Freedom filed for Chapter 11 bankruptcy protection earlier this week, a move that will all but eliminate the legacy ownership stake held by the Hoiles family in favor of a board appointed by the company's major lenders, including JPMorgan Chase.
Banks, as Alan Mutter points out in this Colorado Springs Gazette article, aren't in the business of running newspapers. They'll want to unload the chain - in whole or in pieces - as soon as possible. The list of potential buyers has shrunk to almost zero given the state of the newspaper industry, but MediaNews has at least two reasons to want Freedom.
First, MediaNews has its headquarters and its flagship, the Post, in Denver, and so might want to absorb Freedom's properties in Colorado. Mutter had this to say about Singleton's interest in Freedom's Colorado papers:
Mutter said Denver Post owner MediaNews Group would be a logical buyer because it could hold down expenses by combining operations with the Post. The Gazette already delivers the Post in the Pikes Peak region, and the two papers share news stories.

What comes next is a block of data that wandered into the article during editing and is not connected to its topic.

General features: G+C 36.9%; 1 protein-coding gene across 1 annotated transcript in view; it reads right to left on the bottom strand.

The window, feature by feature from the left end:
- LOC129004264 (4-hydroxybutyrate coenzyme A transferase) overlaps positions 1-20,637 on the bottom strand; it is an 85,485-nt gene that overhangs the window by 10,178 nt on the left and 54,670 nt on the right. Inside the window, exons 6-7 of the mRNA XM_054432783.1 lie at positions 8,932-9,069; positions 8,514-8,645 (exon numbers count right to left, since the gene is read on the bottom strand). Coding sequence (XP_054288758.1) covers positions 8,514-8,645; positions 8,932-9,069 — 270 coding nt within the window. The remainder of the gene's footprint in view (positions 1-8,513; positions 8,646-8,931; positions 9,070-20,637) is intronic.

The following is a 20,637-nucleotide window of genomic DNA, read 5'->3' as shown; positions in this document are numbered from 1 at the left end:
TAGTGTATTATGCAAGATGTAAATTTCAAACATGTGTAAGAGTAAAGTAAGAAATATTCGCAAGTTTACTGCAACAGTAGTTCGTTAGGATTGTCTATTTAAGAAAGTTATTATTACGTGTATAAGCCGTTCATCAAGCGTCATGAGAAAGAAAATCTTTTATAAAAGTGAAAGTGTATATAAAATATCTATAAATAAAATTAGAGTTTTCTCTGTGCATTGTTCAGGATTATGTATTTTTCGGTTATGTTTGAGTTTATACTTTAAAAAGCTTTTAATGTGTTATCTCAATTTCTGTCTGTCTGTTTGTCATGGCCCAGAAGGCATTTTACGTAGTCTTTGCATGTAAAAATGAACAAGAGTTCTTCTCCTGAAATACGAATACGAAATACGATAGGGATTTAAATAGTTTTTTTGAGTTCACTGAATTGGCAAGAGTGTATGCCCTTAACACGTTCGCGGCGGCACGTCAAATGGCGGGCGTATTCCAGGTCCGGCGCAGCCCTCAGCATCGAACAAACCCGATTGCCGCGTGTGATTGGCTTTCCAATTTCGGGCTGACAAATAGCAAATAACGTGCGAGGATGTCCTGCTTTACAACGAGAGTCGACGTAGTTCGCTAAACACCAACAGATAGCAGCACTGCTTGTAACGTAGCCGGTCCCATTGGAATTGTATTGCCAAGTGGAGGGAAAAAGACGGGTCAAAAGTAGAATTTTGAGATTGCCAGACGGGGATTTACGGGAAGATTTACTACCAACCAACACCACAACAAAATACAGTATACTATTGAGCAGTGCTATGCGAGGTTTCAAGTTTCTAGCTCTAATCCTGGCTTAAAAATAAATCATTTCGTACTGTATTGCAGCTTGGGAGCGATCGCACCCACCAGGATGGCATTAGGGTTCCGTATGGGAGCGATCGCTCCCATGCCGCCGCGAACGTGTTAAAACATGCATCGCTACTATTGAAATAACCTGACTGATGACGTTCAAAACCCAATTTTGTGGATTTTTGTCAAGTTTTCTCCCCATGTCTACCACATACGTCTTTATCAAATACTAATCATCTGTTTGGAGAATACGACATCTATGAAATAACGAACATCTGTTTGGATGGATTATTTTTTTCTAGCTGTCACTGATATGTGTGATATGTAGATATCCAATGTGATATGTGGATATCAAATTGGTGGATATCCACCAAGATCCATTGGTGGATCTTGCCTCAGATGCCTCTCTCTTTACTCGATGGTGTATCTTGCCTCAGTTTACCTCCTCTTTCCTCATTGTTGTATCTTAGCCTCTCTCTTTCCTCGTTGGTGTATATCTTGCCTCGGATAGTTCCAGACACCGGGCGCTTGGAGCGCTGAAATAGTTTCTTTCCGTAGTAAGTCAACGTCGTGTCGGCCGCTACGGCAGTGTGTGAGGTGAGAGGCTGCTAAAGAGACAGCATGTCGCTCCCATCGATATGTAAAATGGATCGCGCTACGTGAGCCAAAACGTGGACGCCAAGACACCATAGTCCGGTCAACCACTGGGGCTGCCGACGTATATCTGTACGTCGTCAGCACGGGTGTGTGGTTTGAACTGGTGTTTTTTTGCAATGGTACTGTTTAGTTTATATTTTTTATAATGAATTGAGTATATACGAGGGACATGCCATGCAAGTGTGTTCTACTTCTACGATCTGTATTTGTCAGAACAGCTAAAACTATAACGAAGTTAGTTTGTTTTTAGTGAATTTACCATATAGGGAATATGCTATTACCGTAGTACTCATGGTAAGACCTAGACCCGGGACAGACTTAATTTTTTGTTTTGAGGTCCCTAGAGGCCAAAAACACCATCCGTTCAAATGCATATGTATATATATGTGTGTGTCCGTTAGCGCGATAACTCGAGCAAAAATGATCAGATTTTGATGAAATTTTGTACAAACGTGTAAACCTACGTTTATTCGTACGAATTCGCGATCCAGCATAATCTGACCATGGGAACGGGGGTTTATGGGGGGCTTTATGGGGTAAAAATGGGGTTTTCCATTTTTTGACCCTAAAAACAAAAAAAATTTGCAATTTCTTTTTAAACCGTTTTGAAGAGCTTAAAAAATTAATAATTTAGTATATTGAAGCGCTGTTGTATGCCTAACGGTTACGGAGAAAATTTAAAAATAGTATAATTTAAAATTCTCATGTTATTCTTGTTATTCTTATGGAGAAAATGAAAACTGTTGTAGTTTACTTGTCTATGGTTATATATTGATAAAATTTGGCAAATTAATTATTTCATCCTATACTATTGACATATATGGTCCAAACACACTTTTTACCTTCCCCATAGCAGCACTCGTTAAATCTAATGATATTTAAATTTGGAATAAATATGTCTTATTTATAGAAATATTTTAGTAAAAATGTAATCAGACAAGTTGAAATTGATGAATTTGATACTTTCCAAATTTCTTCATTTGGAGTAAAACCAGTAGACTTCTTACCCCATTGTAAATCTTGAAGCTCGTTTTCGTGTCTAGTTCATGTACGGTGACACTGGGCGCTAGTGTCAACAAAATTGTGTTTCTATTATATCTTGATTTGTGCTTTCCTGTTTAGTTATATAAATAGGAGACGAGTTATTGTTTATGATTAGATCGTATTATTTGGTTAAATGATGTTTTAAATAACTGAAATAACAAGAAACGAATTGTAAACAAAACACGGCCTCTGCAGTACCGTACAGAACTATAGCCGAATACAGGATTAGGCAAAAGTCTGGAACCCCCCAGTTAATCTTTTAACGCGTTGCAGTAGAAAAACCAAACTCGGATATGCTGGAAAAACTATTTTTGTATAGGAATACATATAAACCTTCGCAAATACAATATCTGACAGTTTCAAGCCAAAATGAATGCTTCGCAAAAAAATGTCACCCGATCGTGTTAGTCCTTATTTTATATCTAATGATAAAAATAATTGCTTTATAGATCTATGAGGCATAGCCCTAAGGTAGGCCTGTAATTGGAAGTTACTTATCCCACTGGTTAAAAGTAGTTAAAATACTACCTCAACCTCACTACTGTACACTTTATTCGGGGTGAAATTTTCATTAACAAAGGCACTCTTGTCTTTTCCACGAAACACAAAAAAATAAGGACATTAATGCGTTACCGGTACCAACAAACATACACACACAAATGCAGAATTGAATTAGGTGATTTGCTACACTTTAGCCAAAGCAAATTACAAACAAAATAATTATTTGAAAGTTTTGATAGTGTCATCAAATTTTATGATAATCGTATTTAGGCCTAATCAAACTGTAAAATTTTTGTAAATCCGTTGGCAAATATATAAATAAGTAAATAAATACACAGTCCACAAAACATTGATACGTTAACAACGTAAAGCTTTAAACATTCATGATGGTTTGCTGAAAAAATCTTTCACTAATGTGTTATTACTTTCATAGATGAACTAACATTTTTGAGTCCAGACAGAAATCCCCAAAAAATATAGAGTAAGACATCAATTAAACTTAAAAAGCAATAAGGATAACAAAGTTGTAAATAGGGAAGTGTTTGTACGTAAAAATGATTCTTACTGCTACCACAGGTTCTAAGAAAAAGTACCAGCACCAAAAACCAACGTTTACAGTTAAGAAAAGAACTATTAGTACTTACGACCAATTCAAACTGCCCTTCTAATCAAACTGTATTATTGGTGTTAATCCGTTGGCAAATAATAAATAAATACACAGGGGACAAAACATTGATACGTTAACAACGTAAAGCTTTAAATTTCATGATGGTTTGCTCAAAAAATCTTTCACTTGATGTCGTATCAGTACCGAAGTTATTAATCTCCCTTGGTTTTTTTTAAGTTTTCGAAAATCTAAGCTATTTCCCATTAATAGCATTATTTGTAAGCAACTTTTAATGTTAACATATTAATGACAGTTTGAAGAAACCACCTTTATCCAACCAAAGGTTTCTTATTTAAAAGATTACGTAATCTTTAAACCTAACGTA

Second, Freedom owns the Orange County Register, once a prime target in the Southern California newspaper wars and a missing link in Singleton surround-the-Los-Angeles-Times advertising/circulation strategy. In 2003, Singleton showed his interest when he and Gannett partnered to try to take over Freedom.
MediaNews Chairman and Post Publisher Dean Singleton said he’s always interested in Colorado properties, but has had no talks with Freedom officials about purchasing The Gazette.
“We’d have to wait and see how things play out,” said Singleton, whose company also has been reported to have its own massive debt load.
While plunging circulation and ad revenues have cooled the wars, MediaNews has reached out to partner with the Register on several fronts (and to varying degrees of success). For instance, the papers share sports stories and the Register prints Singleton's San Gabriel Valley newspapers.
The Los Angeles Times might want to bid the Register if Freedom is sold off in pieces, but Times owner Tribune Co. is itself ensconced in Chapter 11 and might not have the financial nimbleness needed to compete.